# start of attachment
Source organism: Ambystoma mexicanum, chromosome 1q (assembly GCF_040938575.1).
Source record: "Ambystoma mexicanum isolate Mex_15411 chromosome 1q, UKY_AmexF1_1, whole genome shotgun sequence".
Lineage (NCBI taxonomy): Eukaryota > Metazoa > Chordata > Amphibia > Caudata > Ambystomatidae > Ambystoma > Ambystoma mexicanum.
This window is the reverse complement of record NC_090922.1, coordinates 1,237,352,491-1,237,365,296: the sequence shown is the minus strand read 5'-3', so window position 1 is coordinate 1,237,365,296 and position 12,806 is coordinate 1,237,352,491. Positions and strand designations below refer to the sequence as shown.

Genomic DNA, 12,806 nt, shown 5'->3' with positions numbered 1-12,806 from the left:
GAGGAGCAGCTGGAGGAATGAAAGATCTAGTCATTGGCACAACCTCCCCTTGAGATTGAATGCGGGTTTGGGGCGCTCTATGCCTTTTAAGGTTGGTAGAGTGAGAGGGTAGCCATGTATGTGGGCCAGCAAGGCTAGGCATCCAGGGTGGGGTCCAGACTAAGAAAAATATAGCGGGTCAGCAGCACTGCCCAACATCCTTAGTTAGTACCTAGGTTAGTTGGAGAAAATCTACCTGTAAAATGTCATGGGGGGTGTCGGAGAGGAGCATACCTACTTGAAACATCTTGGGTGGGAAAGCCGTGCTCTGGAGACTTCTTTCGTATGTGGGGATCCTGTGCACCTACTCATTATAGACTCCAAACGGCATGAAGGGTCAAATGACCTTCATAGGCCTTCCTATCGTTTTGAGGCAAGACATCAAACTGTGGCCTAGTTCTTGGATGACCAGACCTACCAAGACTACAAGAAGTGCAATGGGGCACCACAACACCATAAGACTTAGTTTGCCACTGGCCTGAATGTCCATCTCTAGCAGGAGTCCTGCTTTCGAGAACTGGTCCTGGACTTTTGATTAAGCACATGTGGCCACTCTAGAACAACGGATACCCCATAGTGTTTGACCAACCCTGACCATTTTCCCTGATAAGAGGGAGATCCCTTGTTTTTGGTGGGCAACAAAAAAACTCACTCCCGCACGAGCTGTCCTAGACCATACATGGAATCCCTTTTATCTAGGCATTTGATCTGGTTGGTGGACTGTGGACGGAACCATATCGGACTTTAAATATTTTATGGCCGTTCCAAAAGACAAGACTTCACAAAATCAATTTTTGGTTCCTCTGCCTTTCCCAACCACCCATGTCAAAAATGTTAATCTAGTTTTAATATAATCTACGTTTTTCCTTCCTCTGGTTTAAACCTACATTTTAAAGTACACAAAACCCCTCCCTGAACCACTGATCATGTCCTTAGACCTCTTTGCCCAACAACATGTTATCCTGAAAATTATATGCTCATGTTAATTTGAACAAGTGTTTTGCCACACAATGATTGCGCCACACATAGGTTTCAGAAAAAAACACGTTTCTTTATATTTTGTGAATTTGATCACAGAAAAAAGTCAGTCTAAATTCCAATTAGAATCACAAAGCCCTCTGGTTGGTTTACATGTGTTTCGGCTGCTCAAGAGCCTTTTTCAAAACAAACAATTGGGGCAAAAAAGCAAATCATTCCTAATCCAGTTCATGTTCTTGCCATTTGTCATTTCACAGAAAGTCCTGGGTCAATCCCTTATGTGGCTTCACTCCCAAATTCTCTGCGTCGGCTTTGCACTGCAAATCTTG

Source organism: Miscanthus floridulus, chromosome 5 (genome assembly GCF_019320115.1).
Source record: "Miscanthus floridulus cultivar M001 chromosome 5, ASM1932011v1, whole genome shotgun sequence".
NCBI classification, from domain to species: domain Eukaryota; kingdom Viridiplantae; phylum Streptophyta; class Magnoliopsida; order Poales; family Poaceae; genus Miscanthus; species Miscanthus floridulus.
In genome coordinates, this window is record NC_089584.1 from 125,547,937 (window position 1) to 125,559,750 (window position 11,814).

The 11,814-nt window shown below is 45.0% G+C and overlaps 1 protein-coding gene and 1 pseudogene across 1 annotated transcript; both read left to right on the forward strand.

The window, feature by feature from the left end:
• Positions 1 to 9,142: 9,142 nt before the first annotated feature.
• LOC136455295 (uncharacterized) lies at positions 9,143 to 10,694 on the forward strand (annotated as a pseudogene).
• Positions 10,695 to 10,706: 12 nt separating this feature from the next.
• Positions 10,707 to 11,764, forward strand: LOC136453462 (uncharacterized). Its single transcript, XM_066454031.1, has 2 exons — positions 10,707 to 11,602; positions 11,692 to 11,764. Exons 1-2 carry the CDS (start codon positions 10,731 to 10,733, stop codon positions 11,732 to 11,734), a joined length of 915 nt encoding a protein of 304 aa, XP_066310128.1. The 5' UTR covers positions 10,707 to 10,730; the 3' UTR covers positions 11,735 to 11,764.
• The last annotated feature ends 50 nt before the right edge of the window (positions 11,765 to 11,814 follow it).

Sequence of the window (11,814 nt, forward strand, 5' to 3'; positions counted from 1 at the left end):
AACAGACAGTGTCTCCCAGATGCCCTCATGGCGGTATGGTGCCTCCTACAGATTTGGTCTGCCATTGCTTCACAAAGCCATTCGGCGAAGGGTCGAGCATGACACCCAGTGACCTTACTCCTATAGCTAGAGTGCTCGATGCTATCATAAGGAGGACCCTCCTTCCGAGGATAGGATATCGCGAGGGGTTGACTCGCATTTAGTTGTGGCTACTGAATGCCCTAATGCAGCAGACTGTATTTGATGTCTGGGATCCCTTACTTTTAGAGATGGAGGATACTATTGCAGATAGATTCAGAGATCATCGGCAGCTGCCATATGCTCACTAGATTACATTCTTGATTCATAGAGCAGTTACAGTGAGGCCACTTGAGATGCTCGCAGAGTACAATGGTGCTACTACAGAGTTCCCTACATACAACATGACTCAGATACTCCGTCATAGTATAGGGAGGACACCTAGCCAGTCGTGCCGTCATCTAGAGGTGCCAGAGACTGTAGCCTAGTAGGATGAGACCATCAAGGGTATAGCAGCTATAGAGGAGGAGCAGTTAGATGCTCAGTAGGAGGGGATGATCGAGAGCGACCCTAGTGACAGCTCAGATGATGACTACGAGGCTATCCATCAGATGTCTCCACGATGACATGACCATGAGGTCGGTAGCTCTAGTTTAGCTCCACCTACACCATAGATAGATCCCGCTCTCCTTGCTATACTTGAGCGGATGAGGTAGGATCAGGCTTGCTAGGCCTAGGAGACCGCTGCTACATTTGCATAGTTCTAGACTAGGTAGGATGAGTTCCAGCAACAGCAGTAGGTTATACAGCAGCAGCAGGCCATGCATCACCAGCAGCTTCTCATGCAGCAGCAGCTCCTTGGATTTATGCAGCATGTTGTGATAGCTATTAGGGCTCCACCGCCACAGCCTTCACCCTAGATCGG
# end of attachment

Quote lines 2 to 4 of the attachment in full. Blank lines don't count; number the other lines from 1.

Source record: "Ambystoma mexicanum isolate Mex_15411 chromosome 1q, UKY_AmexF1_1, whole genome shotgun sequence".
Lineage (NCBI taxonomy): Eukaryota > Metazoa > Chordata > Amphibia > Caudata > Ambystomatidae > Ambystoma > Ambystoma mexicanum.
This window is the reverse complement of record NC_090922.1, coordinates 1,237,352,491-1,237,365,296: the sequence shown is the minus strand read 5'-3', so window position 1 is coordinate 1,237,365,296 and position 12,806 is coordinate 1,237,352,491. Positions and strand designations below refer to the sequence as shown.